In heat the sulfur cycle dominates with its terrible consequences and certain death for many organisms we call seafood. We see the impacts of heat in disease outbreaks as well and now it appears Vibrios is a large factor. That discussion until just a few years ago was “missing” from our coastal studies until people started to get sick. The diagram on page 303 references the work of Butlin in 1953. The Vibrio connection to sediments has been in the research community for over a half century. The return of heat will strengthen the sulfur cycle and within strains of disease causing bacteria – that is rarely mentioned in current salt marsh papers. These bacteria like heat and researchers continue to find examples of them. A January 2015 USC University of Southern California press release titled “New Species Discovered Beneath Ocean Crust” describe hot thermal ocean floor vents as containing microbes (bacteria) that “breath sulfate.”

The Basic Question Is Why – The Neglect Of The Sulfur Cycle?

The sulfur cycle is directly connected to the rise of aquatic vegetation, especially eelgrass. It is under eelgrass that collects organic matter and fosters the growth of the first Vibrios. Almost every week a new reach paper from overseas mentions this aquatic vegetation – Vibrio link but here that part of the sulfur cycle is missing from east coast eelgrass research – it’s just not mentioned. The dominant habitat type in shallow low energy areas (in heat) is Sapropel the organic compost that is produced by sulfate reducing bacteria. The very first Sapropel deposits can be found under eelgrass matts which naturally collects organics. In many respects eelgrass helps the sulfur cycle begin in coastal habitats by feeding its sulfur reducing bacteria. That aspect of toxic sulfides and sulfuric acid formation is also missing from many eelgrass studies. In fact some Vibrio bacteria can only be found under eelgrass meadows. (Different Bacterial Communities Associated with the Roots and Bull Sediment of the Seagrass Zostera marina Sheila Ingemann Jensen, Michael Kuhl and Anders Prieme, October 2007 Microbiology Ecology Pg 108-117).

Several questions came in about eelgrass and blue crabs, and habitat quality after the E/C #10 posting. Eelgrass is part of a complex habitat history – thin Sapropel and eelgrass in cold water has sufficient oxygen and provides good blue crab habitat services. This is the “clean and green” eelgrass, sandy soils, cool oxygen rich waters and good tidal flows. That is the eelgrass pictured in many eelgrass reports, but eelgrass as with many habitat types and in the tidal estuary has a life, that is it succeeds over time absent of energy, they “age” and change. The mispresentation of eelgrass and eelgrass meadows is that they are not constant – they often succeed over time and in time (heat) the “brown and furry” eelgrass emerges. That habitat history just did not get into the recent eelgrass “movie.” Those pictures (footage) I guess ended upon the cutting room floor. The public rarely has seen the end of eelgrass habitat succession – its habitat history is not a great picture after a long period of heat and few storms it grows thick – and as it does it traps organics, some algae but for inshore areas mostly leaves. In extreme heat it welcomes the sulfur cycle back with all its deadly consequences.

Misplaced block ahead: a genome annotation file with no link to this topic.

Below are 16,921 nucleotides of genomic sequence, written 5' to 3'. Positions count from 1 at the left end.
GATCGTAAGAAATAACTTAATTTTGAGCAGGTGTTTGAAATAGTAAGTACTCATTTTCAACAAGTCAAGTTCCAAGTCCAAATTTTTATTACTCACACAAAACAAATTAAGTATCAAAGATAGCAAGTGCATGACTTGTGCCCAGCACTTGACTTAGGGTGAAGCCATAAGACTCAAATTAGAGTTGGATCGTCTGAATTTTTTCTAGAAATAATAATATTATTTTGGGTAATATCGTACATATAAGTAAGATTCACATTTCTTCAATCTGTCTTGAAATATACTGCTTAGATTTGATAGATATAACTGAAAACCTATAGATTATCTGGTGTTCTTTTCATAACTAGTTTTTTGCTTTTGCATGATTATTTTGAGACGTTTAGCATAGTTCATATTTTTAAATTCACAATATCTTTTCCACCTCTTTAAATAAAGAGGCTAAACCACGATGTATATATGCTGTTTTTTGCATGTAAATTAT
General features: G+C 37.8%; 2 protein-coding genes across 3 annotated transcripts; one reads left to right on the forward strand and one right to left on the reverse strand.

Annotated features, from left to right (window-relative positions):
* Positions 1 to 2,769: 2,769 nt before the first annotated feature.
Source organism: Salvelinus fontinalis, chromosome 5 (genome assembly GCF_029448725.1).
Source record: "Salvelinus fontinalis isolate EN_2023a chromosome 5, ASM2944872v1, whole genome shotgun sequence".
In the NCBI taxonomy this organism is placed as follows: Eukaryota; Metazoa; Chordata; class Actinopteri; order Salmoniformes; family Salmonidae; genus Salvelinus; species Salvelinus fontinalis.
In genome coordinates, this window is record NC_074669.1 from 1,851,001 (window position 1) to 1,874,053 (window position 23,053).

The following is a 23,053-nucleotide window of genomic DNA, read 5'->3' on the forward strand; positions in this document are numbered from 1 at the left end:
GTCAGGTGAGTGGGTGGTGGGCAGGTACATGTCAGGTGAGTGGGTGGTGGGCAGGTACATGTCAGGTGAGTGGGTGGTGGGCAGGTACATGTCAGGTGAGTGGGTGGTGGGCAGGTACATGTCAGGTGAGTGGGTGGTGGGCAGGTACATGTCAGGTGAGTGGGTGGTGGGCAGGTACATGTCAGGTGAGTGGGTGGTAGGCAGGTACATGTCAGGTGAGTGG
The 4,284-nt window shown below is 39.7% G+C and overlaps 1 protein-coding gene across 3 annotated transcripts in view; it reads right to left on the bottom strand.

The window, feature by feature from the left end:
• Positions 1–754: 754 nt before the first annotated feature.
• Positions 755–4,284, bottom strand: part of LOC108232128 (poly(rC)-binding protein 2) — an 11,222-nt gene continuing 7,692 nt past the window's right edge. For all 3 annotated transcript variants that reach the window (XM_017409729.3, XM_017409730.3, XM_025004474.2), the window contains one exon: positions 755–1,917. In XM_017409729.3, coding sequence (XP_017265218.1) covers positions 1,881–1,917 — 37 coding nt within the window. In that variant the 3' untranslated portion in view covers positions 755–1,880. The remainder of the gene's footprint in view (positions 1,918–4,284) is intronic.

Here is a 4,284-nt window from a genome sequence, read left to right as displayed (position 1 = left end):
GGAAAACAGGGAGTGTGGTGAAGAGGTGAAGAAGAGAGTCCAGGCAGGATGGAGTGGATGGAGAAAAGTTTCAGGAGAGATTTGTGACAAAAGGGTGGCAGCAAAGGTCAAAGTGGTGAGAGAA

When I was employed by the University of Massachusetts Cooperative Extension Service (in the 1980s) I watched eelgrass in Buttermilk Bay on Cape Cod turn black, and rot. It was not the healthy eelgrass of sandy cooler soils – this was dying and covered thick ooze which smelled of sulfide – more properly termed Sapropel when disturbed (personal observations). It was very hot and dry. It was during this period that eelgrass grew over “black mayonnaise” in Buttermilk Bay and these areas held “little life.” Something good habitat wise had turned to something very bad.

That is natural, that is what eelgrass does much like terrestrial grasses – it binds loose marine soils and traps organic matter in them. Some of the first shellfish research reports mention this ability for eelgrass meadows to rise over time and choke tidal flows. That is why shellfishers noticed a bottom change, it became softer, fungus thrived in them and in time sulfide in heat caused necrotic root failure (eelgrass) and it just “wasted” away. In the 1930s eelgrass was a victim of the wasting disease a fungus quickly killed weakened eelgrass already in marginal sulfide rich habitats more properly termed Sapropel. (I have asked Connecticut researchers on February 16th 2016 to adopt this European designation of Sapropel). As cooler temperatures also bring stronger storms weakened eelgrass meadows were now torn up – Sapropel deposits under them were then washed away such as in the 1930s, 1940s and 1950s. That is also natural – eelgrass follows hurricanes as grasses on land follow forest fires. The law of habitat succession also applies in the coastal region as well. At the end of its habitat “clock” eelgrass turns deadly, it protects Sapropel which now produces sulfides, ammonia and sulfuric acid. That is also a part of the eelgrass life cycle of habitat – succession which does not get presented in many eelgrass studies and is a form of research omission (my view). For many fishers this side of eelgrass was never “viewed.” The historical fisheries literature (my view) was better at presenting a balanced view. Many times when describing eelgrass mentioning both its positive and then negative habitat services of eelgrass growths in the same publication. The State of Massachusetts Coastal Zone Management office has provided many historical manuscripts in which this occurs – a more balanced habitat representation. (I commend them for their cooperation in providing such historical fish/habitat reports – T. Visel).